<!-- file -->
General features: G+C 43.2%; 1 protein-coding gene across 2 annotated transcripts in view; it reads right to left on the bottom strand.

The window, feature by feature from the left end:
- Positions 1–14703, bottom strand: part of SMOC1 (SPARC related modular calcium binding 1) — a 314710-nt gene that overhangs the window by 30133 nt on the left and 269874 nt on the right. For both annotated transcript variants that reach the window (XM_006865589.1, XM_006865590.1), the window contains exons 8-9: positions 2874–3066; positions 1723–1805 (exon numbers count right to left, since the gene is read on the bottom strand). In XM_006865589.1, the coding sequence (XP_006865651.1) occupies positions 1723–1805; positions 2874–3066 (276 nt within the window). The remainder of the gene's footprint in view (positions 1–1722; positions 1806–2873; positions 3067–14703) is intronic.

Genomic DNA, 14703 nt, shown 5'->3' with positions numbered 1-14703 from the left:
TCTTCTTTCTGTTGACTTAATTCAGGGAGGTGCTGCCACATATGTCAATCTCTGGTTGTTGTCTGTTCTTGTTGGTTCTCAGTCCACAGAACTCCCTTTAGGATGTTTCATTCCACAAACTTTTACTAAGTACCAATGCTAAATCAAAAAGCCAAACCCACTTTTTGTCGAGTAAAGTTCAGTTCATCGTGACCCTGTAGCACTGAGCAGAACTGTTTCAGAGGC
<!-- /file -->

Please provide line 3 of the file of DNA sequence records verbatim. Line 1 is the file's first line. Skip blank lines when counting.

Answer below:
- Positions 1–14703, bottom strand: part of SMOC1 (SPARC related modular calcium binding 1) — a 314710-nt gene that overhangs the window by 30133 nt on the left and 269874 nt on the right. For both annotated transcript variants that reach the window (XM_006865589.1, XM_006865590.1), the window contains exons 8-9: positions 2874–3066; positions 1723–1805 (exon numbers count right to left, since the gene is read on the bottom strand). In XM_006865589.1, the coding sequence (XP_006865651.1) occupies positions 1723–1805; positions 2874–3066 (276 nt within the window). The remainder of the gene's footprint in view (positions 1–1722; positions 1806–2873; positions 3067–14703) is intronic.